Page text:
Today was supposed to be the day the Fair Labor Standards Act’s new overtime rule went into effect. But a judge’s injunction issued last week means no change for the tens of thousands of businesses and millions of employees that would have been affected.
To catch you up, the Fair Labor Standards Act (FLSA) overtime rule determines whether employees are eligible or exempt for overtime pay. Exempt employees, because of their rate of pay and type of work that they do, are not eligible for overtime pay for hours worked over 40 in a work week. Nonexempt employees, on the other hand, must be paid time and a half for any hours worked more than 40 in a work week.
The new rule would have raised the salary threshold for overtime eligibility substantially, from $455/week ($23,660 per year to $913/week ($47,476 per year). Also, the salary threshold was to automatically update every three years.
The changes now on hold are highly relevant to the 4.2 million American workers who would have been protected, but even before the injunction, there was a significant problem. Most employees didn’t even know the change was happening. According to a new YouGov survey of over 1,200 American workers commissioned by my partner Canvas, only 17 percent of workers said their employers have fully explained the new rules, whereas 54 percent said their employer hasn’t mentioned the subject at all.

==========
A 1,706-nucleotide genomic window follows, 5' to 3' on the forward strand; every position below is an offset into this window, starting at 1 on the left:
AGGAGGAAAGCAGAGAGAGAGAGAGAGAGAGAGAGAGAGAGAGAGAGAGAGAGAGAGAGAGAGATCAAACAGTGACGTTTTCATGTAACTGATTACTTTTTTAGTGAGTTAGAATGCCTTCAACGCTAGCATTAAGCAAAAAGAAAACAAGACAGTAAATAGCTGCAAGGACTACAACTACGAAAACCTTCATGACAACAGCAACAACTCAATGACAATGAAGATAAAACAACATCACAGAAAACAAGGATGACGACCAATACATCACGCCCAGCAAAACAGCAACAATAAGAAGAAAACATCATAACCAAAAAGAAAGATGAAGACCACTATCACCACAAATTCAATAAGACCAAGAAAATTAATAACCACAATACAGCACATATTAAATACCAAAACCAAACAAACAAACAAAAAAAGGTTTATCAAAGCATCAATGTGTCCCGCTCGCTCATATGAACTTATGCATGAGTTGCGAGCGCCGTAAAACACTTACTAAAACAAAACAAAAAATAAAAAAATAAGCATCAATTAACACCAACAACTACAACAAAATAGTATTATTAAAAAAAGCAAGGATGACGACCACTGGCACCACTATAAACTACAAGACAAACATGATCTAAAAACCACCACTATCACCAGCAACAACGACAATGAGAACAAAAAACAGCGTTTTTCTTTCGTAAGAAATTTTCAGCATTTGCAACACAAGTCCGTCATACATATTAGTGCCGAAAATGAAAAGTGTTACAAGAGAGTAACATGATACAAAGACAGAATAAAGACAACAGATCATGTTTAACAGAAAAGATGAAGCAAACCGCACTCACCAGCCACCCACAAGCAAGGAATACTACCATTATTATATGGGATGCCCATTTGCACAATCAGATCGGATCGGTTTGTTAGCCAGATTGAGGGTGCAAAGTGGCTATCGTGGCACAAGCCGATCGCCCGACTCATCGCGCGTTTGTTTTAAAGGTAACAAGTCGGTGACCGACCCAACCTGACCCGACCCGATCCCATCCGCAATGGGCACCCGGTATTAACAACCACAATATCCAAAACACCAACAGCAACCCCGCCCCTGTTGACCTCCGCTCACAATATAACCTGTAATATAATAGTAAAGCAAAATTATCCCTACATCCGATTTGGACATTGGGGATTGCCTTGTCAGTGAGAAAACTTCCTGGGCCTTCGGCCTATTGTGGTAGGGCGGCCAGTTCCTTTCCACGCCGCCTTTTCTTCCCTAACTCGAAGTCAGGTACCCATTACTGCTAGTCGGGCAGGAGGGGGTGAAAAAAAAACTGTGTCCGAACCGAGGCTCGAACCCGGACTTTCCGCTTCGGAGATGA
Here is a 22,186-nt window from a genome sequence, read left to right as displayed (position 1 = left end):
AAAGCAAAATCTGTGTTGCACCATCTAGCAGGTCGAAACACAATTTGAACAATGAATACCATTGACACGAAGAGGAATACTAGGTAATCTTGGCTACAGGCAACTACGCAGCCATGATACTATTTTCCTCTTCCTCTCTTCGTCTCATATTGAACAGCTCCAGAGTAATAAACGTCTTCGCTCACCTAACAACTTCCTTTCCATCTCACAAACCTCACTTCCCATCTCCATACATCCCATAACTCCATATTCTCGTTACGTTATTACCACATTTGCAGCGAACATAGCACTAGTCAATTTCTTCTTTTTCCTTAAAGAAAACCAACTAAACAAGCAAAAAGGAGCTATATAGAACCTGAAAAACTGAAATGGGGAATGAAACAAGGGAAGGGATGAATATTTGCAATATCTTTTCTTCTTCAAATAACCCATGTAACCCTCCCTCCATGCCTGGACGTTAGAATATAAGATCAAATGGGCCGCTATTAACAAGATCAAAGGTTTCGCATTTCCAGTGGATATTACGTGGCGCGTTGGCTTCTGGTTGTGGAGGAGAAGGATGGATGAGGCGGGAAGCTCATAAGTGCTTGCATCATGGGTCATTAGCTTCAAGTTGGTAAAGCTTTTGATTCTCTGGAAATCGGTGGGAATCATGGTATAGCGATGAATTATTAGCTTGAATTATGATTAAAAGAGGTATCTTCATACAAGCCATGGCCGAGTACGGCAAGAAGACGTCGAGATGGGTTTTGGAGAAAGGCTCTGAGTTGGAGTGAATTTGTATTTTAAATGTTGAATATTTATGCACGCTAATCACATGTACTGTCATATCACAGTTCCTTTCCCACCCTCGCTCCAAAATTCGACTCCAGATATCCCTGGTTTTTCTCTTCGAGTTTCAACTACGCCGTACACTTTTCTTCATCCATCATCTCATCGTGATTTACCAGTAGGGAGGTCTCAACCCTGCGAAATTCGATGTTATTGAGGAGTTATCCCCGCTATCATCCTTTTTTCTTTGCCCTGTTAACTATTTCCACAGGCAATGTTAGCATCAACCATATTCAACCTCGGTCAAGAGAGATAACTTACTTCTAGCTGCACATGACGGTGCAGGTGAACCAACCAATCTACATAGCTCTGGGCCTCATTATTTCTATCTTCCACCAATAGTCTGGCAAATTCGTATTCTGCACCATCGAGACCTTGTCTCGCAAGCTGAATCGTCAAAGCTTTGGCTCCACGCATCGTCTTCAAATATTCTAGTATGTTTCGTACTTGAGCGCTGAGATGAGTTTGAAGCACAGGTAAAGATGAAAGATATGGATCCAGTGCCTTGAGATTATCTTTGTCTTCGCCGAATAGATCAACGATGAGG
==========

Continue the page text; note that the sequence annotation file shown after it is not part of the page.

Trucking/Warehousing, Consulting, and Machinery/Equipment round out the industries that are the most uninformed, with over 70 percent of respondents saying their employers had not provided information about the rule changes. These also happen to be industries with large numbers of nonexempt workers.
Considering how many employees would be directly impacted, either via higher paychecks or schedule changes, an unimpeded flow of communication is critical. Whether or not this rule is enacted, employers must devise an efficient system for alerting their workforces and explaining what the changes mean to every individual. However, it’s understandably difficult to rely on one-on-one conversations from the top down or manual processes that leave massive communication holes.
Updates to employment laws like FLSA represent just one area in which it makes sense to automate real-time distribution of information. There are a variety of systems and products that help organizations do this, but if you want to reach all your workers, it’s best to employ a mobile platform.
One such tool is the Canvas App, which not only allows companies to instantly share regulatory changes but also facilitates accurate timekeeping and record storage. All information can be imputed and reviewed on a smartphone or tablet, so employers and their workers can be 100 percent transparent about how much people are working and what they are being paid for that work.
It’s never easy to change a system that’s been in place for a long time – federal judge involvement notwithstanding. Unfortunately, there is always the potential for confusion and misunderstanding. Given that we don’t know exactly what’s going to happen with this new overtime rule over the coming months, you don’t want to be caught off guard. Automating as much as you can will take the pressure off and ensure that you’re doing right by your people and your business.